Toronto Building Division: Conditional Permits
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The Fraud & Waste Hotline received a complaint suggesting there was a financial incentive for conditional permit (CP) applicants to obtain above-grade CPs in advance of scheduled development charges (DC) rate increases; and, some above-grade CPs were not issued in full compliance with section 8(3) of the Building Code Act (BCA).
Why This Report is Important
It is in the City’s interest to receive DCs to pay for growth while ensuring that all developers are treated consistently, development is not slowed down, and that appropriate fees are paid.
There is a financial incentive for CP applicants to obtain an above-grade CP in advance of a DC rate increase. In 11 of 15 files reviewed, the CPs appear to have been issued prematurely, reducing potential DC revenues for the City.
Some above-grade CPs issued were not in full compliance with section 8(3) of the BCA, resulting in lost DC revenue in 2 of the 15 sites we reviewed.
11 of 15 files reviewed did not meet the division’s draft criteria
- 2 files did not have proper zoning in place. Issuing a CP under these circumstances is non-compliant with the BCA.
- The existing Conditional Permit Policy does not include any objective criteria for determining when to issue above-grade conditional permits to ensure that all developers are treated consistently and fairly.
- In 10 files, it was unlikely that above-grade construction was probable in the near term and that unreasonable delays in above-grade construction would occur if an above-grade CP was not granted; these files failed to meet the Division’s draft criteria that: “Site construction must be at parking level 1 and in a construction position to proceed above grade”.
- $8.0 million in DCs was lost where CPs appear to be prematurely issued when measured against draft criteria.
Need for due diligence in approving and monitoring conditional permits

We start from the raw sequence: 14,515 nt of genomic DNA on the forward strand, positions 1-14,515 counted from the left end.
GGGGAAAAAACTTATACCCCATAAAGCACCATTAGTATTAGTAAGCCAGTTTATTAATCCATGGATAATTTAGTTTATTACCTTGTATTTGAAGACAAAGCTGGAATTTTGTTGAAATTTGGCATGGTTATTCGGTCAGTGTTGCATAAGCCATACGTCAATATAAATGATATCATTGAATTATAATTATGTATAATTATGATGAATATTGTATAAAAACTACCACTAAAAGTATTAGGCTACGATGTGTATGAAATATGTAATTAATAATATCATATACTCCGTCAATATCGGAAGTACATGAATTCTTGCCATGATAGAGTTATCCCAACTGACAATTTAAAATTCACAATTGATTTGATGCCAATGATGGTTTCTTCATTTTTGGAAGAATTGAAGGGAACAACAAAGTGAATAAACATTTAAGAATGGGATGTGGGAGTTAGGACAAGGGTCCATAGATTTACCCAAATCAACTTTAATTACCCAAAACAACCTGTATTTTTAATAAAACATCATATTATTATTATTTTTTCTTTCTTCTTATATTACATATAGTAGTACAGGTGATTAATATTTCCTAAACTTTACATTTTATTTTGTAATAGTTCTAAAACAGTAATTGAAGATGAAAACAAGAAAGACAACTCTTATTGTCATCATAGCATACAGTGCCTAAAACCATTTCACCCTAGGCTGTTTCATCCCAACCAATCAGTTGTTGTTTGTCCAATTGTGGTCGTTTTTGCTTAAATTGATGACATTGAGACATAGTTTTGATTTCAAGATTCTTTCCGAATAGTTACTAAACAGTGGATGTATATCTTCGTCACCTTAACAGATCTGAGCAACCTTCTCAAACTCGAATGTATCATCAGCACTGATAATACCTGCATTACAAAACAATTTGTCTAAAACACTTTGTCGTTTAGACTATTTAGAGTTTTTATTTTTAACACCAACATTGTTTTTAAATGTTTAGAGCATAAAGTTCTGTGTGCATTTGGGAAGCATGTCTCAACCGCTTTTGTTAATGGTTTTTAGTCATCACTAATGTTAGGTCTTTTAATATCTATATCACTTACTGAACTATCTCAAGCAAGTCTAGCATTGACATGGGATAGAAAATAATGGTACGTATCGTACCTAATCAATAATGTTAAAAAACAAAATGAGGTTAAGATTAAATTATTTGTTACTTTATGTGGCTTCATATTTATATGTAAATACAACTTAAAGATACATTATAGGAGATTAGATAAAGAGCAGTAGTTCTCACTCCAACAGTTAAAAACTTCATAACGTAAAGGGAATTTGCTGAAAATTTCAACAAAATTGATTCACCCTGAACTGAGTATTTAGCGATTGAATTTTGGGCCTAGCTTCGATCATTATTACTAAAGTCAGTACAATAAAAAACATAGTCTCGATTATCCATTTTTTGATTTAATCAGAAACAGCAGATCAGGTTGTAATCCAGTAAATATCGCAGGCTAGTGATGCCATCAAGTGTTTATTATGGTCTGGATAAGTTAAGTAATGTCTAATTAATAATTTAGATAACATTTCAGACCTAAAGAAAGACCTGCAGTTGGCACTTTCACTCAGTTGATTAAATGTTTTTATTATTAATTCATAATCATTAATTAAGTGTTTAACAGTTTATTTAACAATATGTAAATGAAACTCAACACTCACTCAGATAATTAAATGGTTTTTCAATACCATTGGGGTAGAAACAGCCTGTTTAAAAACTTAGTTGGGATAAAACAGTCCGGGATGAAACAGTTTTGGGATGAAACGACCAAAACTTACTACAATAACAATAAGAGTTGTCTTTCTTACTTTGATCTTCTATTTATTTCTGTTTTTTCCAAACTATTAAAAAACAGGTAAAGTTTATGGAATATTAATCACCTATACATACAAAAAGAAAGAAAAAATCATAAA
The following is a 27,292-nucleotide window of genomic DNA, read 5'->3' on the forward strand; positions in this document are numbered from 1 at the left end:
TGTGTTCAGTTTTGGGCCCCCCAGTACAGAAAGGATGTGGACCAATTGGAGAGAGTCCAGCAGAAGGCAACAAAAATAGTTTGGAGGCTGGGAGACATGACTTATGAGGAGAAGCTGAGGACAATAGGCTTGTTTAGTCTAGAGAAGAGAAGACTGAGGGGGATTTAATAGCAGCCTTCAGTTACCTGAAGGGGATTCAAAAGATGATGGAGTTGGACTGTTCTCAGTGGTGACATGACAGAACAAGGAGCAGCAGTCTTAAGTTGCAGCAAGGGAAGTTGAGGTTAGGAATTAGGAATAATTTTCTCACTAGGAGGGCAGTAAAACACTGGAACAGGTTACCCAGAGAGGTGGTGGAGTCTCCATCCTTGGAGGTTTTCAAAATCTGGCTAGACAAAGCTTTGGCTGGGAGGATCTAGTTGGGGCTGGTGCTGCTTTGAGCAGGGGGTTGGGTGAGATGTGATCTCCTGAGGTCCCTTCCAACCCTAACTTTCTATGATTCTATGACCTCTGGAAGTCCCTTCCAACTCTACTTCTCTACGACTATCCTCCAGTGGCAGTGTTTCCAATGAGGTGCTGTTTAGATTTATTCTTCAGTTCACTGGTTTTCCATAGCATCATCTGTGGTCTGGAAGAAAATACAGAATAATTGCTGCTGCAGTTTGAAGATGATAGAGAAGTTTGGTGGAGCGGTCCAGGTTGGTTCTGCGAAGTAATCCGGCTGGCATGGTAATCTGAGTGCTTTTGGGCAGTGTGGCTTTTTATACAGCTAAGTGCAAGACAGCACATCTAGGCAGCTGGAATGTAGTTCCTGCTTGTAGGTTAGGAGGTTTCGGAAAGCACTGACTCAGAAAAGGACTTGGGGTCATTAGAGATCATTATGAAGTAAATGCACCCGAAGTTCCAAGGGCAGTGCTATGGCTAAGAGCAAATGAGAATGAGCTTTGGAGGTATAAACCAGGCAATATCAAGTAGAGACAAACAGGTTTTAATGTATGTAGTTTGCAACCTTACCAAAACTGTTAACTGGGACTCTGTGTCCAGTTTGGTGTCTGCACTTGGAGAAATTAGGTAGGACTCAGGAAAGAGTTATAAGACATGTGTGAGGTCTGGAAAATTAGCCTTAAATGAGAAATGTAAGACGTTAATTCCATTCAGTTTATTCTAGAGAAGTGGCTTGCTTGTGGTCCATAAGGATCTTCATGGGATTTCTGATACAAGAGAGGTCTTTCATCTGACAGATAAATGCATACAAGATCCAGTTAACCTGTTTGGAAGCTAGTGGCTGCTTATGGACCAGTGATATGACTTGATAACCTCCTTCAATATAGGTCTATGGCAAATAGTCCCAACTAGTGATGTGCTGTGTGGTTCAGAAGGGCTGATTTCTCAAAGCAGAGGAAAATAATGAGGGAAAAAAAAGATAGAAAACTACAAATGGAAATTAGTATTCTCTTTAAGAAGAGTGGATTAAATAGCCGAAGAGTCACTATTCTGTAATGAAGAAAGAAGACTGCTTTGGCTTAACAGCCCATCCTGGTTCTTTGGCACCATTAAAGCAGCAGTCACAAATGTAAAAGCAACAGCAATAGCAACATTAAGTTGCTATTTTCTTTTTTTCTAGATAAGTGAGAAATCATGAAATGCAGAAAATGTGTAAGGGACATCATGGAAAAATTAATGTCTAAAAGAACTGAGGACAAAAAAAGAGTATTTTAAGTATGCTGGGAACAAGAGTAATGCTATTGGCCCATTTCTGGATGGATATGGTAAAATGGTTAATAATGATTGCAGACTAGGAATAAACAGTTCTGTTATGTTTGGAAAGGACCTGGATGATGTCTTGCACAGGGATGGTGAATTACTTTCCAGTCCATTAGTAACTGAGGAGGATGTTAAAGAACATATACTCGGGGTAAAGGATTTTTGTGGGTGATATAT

- Majority of files reviewed did not have documentation supporting:
- claims of unreasonable delays in construction
- why the Division acted contrary to advice from other City Divisions
- Need to strengthen controls over front-end CP application review. The high demand for CPs immediately prior to DC rate increases leaves staff with insufficient time to perform the necessary due diligence.
- Inadequate monitoring and enforcement of CP agreement requirements.
Culture where conditional permits are encouraged and expedited
- Staff invite developers to apply for CPs prior to scheduled increases in DC rates to save money. More consistency is required in this process.
- Some performance appraisals cite reduced DC as an accomplishment.
The implementation of the 17 recommendations contained in this report will help address control deficiencies, mitigate the risk of regulatory non-compliance, enhance transparency and consistency, and ensure the City’s interests in collecting DC revenues are protected.
- $702 million in DCs have been collected over the past four years.
- 57% of total DC revenues are related to CPs processed within 30 days of a DC rate increase (Oct 2013 – Sep 2016).
- 70% of all CPs (issued from Oct 2013 – Sep 2016) were processed within 30 days before a DC rate increase.
- 15 files reviewed had a total of $29.9 million in DCs.
- 11 out of the 15 files reviewed appear to have CPs that were prematurely issued when benchmarked against draft criteria for issuing above-grade CPs.
- $8.0 million in DCs lost on the 11 files where CPs appear to be prematurely issued using draft criteria.
The issuance of the first above-grade permit, conditional or otherwise, is a critical milestone. The date of issuance is when the amount of DCs is calculated and payable.
The BCA allows for the issuance of CPs at the discretion of the Chief Building Official (CBO) when three conditions are met:
- The project meets zoning and other specified requirements in the BCA
- The CBO is of the opinion that unreasonable delays in the construction would occur if a permit was not issued
- The applicant enters into a CP agreement with the City
In 2002, City Council delegated to the CBO the authority to enter into CP agreements to protect the City’s interests.